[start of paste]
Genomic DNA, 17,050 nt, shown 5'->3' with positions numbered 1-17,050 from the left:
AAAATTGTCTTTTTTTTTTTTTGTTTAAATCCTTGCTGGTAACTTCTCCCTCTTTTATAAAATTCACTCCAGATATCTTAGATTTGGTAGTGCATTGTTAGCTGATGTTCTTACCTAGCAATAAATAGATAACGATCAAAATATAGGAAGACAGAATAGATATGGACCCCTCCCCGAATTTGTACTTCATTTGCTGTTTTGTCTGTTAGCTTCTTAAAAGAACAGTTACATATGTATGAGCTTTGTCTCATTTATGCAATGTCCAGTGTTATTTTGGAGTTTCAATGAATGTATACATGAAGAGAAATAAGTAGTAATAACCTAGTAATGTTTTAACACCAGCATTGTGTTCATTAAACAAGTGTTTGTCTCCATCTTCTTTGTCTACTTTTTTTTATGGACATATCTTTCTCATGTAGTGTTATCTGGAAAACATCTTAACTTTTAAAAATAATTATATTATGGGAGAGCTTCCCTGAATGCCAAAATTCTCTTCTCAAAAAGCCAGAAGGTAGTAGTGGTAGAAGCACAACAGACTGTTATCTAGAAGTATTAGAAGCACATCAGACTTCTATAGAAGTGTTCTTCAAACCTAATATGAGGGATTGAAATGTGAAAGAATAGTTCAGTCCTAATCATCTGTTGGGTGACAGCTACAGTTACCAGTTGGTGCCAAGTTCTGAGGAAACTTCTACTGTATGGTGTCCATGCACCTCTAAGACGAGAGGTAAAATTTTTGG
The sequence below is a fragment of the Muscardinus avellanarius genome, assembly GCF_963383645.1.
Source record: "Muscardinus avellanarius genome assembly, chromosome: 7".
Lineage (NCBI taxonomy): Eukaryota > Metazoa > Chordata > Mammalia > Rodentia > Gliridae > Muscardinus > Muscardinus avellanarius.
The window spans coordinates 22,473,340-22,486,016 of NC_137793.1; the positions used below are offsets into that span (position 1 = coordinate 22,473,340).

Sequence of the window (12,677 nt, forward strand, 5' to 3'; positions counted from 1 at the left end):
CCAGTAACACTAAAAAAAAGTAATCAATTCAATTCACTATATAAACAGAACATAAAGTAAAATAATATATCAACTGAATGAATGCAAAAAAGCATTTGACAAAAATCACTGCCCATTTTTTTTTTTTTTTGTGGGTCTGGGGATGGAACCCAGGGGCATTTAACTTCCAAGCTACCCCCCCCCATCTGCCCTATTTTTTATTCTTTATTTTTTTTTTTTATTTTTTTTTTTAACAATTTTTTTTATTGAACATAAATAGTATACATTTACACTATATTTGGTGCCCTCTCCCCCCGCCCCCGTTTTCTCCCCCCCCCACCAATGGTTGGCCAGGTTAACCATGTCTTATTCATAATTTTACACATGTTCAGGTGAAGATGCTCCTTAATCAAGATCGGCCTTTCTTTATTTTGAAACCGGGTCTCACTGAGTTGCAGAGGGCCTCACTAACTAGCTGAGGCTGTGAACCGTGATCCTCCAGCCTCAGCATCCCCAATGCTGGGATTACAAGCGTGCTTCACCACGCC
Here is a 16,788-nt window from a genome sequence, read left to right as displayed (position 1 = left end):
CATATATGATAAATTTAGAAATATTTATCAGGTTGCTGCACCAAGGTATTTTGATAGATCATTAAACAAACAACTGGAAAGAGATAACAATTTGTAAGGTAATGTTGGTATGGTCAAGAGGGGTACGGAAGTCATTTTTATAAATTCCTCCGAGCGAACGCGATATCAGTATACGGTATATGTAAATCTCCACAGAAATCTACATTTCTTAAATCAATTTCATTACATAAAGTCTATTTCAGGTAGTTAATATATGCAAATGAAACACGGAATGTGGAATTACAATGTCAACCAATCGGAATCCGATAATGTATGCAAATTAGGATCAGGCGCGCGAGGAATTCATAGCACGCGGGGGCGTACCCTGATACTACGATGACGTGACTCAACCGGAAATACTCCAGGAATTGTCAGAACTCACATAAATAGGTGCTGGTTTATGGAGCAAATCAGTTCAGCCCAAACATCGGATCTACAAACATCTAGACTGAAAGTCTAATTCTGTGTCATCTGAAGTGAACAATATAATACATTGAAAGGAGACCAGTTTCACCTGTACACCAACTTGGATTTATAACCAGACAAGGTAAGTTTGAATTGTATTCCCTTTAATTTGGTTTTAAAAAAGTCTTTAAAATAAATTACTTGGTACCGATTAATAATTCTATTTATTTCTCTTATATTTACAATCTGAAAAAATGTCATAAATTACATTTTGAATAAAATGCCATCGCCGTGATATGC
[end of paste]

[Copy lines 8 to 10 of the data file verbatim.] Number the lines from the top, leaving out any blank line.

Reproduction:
CCAGTAACACTAAAAAAAAGTAATCAATTCAATTCACTATATAAACAGAACATAAAGTAAAATAATATATCAACTGAATGAATGCAAAAAAGCATTTGACAAAAATCACTGCCCATTTTTTTTTTTTTTTGTGGGTCTGGGGATGGAACCCAGGGGCATTTAACTTCCAAGCTACCCCCCCCCATCTGCCCTATTTTTTATTCTTTATTTTTTTTTTTTATTTTTTTTTTTAACAATTTTTTTTATTGAACATAAATAGTATACATTTACACTATATTTGGTGCCCTCTCCCCCCGCCCCCGTTTTCTCCCCCCCCCACCAATGGTTGGCCAGGTTAACCATGTCTTATTCATAATTTTACACATGTTCAGGTGAAGATGCTCCTTAATCAAGATCGGCCTTTCTTTATTTTGAAACCGGGTCTCACTGAGTTGCAGAGGGCCTCACTAACTAGCTGAGGCTGTGAACCGTGATCCTCCAGCCTCAGCATCCCCAATGCTGGGATTACAAGCGTGCTTCACCACGCC
Here is a 16,788-nt window from a genome sequence, read left to right as displayed (position 1 = left end):
CATATATGATAAATTTAGAAATATTTATCAGGTTGCTGCACCAAGGTATTTTGATAGATCATTAAACAAACAACTGGAAAGAGATAACAATTTGTAAGGTAATGTTGGTATGGTCAAGAGGGGTACGGAAGTCATTTTTATAAATTCCTCCGAGCGAACGCGATATCAGTATACGGTATATGTAAATCTCCACAGAAATCTACATTTCTTAAATCAATTTCATTACATAAAGTCTATTTCAGGTAGTTAATATATGCAAATGAAACACGGAATGTGGAATTACAATGTCAACCAATCGGAATCCGATAATGTATGCAAATTAGGATCAGGCGCGCGAGGAATTCATAGCACGCGGGGGCGTACCCTGATACTACGATGACGTGACTCAACCGGAAATACTCCAGGAATTGTCAGAACTCACATAAATAGGTGCTGGTTTATGGAGCAAATCAGTTCAGCCCAAACATCGGATCTACAAACATCTAGACTGAAAGTCTAATTCTGTGTCATCTGAAGTGAACAATATAATACATTGAAAGGAGACCAGTTTCACCTGTACACCAACTTGGATTTATAACCAGACAAGGTAAGTTTGAATTGTATTCCCTTTAATTTGGTTTTAAAAAAGTCTTTAAAATAAATTACTTGGTACCGATTAATAATTCTATTTATTTCTCTTATATTTACAATCTGAAAAAATGTCATAAATTACATTTTGAATAAAATGCCATCGCCGTGATATGC